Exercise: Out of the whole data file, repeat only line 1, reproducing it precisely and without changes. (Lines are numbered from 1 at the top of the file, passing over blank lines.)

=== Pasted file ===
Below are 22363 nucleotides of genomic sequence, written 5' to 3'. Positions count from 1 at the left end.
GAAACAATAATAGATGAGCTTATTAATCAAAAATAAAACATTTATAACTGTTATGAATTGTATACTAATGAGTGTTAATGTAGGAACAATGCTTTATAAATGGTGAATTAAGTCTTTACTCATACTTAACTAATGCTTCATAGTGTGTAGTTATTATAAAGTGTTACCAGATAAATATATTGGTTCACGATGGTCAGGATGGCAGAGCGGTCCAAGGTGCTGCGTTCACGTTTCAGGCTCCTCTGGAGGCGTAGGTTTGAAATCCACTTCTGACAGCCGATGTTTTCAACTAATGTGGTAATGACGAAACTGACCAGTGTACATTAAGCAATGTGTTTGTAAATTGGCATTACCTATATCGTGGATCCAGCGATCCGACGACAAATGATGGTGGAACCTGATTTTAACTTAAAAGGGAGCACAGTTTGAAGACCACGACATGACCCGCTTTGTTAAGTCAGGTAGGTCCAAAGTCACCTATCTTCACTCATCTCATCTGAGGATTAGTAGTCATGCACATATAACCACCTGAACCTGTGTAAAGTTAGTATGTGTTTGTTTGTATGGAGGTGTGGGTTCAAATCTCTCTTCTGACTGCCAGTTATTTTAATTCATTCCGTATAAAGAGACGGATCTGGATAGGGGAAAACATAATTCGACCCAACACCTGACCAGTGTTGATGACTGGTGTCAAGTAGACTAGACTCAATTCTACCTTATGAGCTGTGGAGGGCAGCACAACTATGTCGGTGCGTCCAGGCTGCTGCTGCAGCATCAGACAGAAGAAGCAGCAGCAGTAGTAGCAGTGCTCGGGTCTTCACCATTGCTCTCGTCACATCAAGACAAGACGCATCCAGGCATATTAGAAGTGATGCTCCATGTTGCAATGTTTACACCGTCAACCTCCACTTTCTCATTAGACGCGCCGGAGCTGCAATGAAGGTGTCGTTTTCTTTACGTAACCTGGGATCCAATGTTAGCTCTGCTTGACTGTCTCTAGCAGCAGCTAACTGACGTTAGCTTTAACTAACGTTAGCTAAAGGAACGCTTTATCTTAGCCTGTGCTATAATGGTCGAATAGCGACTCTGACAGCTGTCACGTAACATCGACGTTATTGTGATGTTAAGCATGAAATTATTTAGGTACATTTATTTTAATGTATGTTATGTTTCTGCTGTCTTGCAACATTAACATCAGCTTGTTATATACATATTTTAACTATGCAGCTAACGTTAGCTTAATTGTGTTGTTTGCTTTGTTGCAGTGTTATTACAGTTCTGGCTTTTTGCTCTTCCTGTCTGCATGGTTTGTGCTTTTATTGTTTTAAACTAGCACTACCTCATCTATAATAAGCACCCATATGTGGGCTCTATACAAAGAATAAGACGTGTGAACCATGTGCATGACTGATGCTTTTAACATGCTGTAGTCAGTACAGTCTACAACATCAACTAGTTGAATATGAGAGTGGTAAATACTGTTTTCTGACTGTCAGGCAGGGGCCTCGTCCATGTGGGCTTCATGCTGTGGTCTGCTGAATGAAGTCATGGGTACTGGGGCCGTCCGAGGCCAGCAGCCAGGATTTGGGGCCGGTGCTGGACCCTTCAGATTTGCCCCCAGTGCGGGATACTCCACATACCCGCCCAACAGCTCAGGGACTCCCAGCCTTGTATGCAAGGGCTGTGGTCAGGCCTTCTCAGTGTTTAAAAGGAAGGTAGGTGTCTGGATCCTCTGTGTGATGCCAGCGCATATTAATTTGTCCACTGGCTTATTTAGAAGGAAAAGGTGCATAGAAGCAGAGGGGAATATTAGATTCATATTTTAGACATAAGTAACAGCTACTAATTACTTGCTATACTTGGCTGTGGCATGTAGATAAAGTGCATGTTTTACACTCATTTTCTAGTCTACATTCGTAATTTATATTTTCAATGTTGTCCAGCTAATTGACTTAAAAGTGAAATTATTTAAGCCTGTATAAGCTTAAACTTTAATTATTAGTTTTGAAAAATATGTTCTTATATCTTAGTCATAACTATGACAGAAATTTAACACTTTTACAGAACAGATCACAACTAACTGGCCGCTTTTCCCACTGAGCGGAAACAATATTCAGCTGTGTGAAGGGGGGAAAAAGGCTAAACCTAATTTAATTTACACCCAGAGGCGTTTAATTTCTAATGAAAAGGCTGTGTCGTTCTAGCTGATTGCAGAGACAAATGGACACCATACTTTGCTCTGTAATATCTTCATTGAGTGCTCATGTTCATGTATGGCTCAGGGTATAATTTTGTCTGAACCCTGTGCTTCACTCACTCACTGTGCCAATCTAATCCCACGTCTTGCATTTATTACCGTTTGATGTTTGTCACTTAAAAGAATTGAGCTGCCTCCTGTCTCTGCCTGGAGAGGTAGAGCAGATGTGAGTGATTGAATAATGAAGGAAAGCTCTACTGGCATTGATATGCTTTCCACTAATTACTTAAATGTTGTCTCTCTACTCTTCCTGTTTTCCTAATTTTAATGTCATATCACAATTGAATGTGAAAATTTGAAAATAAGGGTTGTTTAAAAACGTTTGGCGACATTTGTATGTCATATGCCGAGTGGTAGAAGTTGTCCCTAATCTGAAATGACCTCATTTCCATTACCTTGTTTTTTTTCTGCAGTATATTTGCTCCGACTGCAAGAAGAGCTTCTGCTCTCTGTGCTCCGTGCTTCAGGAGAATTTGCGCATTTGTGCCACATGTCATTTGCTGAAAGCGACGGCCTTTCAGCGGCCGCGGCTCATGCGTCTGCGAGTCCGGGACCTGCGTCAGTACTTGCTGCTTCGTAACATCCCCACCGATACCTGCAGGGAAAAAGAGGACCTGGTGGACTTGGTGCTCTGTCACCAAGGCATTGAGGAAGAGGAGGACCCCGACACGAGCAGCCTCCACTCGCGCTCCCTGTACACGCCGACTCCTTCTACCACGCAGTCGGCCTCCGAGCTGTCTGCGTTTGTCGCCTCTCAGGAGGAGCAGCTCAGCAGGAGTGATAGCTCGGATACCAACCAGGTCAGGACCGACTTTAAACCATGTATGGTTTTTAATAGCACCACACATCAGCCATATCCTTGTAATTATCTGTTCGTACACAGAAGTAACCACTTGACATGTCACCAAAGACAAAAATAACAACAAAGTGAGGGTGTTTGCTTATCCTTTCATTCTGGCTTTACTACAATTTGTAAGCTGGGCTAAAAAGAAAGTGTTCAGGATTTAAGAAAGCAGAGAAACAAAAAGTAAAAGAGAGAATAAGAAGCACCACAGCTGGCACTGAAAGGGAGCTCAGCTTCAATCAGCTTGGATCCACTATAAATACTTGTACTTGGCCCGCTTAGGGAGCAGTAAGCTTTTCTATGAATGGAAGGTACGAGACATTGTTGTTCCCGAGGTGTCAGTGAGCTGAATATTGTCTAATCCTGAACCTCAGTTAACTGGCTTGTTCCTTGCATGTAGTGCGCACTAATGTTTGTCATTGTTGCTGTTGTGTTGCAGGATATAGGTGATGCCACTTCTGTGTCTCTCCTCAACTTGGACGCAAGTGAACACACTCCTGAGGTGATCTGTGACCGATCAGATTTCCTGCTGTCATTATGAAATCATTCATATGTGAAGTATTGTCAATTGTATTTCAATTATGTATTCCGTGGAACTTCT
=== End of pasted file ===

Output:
Below are 22363 nucleotides of genomic sequence, written 5' to 3'. Positions count from 1 at the left end.